Do details matter? Of course they do. One of the failures of Redford's Bagger Vance is the golfing of the Matt Damon character, a onetime phenom who is seeking to recover his "authentic swing." Damon's swing never looks authentic even after he supposedly recovers it (though apparently it wasn't for lack of trying; the actor practiced until his hands bled). Still, by and large, sports movies get it right today much more often than they did years ago. "There's no point in doing a sports film if the sports sequences don't look right," says Towne, who cast two national-class track athletes, Patrice Donnelly and Jodi Anderson, alongside Hemingway in Personal Best.
Hollywood didn't use to believe that. "The old films didn't have to get it right because, for the most part, nobody had ever been to a game or watched one on TV," says Shelton. "Television made film directors get better. You now have a very sophisticated audience watching sports films. They're used to seeing action sequences from nine camera angles. Making a sports film these days is like taking a string quartet to Vienna."
Sanaa Lathan, a striking young actress, practiced her basketball skills for two months, without promise of getting the lead, before Prince-Bythewood cast her as Monica in Love & Basketball. She looks believable, too. Prince-Bythewood says it took 22 takes of one scene before Omar Epps (the male lead) made a three-point shot. "The funny thing is," she says, "I eventually cut the three-pointer because it just didn't look right."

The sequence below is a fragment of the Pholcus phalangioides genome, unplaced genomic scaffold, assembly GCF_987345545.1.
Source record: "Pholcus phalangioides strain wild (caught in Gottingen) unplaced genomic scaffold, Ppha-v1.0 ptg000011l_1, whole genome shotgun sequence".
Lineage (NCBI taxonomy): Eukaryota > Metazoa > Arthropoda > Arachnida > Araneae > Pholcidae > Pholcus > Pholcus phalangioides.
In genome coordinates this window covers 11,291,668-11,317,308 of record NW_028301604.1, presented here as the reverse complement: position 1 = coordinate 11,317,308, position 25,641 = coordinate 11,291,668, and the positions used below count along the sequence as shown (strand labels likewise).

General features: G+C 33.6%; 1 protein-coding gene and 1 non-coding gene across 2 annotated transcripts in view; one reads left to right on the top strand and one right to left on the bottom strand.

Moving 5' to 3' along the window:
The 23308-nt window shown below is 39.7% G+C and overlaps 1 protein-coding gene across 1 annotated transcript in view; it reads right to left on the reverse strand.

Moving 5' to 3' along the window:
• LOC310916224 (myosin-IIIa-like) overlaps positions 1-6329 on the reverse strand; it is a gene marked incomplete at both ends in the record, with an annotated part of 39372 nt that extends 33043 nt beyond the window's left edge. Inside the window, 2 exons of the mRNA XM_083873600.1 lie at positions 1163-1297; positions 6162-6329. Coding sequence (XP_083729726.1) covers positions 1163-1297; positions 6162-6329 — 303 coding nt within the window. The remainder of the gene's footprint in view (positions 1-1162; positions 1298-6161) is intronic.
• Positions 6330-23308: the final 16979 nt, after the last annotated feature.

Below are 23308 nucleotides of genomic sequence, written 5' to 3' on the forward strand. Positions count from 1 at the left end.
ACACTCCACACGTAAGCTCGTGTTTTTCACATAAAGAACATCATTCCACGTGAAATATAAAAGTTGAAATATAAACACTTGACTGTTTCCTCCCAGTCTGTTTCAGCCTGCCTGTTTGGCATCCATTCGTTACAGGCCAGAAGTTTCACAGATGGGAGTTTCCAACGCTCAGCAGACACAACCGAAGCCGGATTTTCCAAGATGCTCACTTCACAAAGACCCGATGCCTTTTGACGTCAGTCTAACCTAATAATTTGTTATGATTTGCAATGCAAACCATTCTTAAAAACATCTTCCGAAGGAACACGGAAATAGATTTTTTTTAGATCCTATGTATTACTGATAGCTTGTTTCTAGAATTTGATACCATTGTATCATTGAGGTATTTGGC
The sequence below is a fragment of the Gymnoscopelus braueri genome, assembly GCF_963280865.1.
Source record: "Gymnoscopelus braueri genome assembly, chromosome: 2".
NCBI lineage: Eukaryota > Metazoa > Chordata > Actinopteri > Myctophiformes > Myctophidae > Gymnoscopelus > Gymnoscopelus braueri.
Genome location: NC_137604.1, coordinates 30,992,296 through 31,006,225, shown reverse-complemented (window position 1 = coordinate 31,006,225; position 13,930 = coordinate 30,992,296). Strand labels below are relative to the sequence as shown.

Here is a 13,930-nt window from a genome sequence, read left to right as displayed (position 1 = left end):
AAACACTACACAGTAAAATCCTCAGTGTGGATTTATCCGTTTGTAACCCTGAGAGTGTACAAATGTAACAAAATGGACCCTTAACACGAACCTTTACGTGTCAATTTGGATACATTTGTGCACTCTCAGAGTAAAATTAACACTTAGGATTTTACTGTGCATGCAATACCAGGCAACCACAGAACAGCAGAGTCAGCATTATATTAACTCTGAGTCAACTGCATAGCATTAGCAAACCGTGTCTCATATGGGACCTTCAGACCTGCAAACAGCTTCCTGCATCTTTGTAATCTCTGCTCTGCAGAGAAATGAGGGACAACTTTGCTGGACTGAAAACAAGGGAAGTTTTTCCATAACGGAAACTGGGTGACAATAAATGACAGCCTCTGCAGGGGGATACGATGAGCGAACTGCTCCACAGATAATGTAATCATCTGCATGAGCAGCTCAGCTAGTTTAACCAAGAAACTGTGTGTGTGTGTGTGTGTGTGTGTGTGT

Shelton says sometimes it has to be better than right. "There are lot of imperfect golf swings out on the Tour, but Kevin Costner [in Tin Cup] couldn't swing like Lee Trevino or Jim Furyk because the audience would say, 'Hey, he doesn't look right,' " Whenever Shelton shot a golf sequence, he flew in his technical advisers, Senior tour pro Gary McCord and swing coach Peter Kostis, to review it before he moved on to the next. Say what you want about the increasingly insufferable Costner, the man has done a better job portraying athletes in various sports (cycling, baseball, golf) than any other actor in history.
De Niro's portrayal of Jake La Motta in Raging Bull is generally regarded as the ultimate transformation of actor into athlete, but, as spectacular as the performance was, Billy Crudup in Without Limits did De Niro one better. Crudup seemed to channel Prefontaine, nailing his look (with the help of a blond wig), his all-out running style, his barrel-chested, cocky essence. It is puzzling yet gratifying to hear Towne, who wrote such classics as Chinatown and Shampoo, go on and on about Without Limits, a small movie that's often confused with the earlier Prefontaine and was a box-office disappointment. On a recent night at his Brentwood home, Towne cued up his DVD player and pointed out how he'd spliced footage of the actual 5,000-meter race at the 1972 Olympics in with his own choreographed re-creation. At times it's hard to tell which race is which, and it's almost always impossible to pick out the true Prefontaine. "Stride for stride, gesture for gesture," says Towne, "the race we got on film is the race in Munich."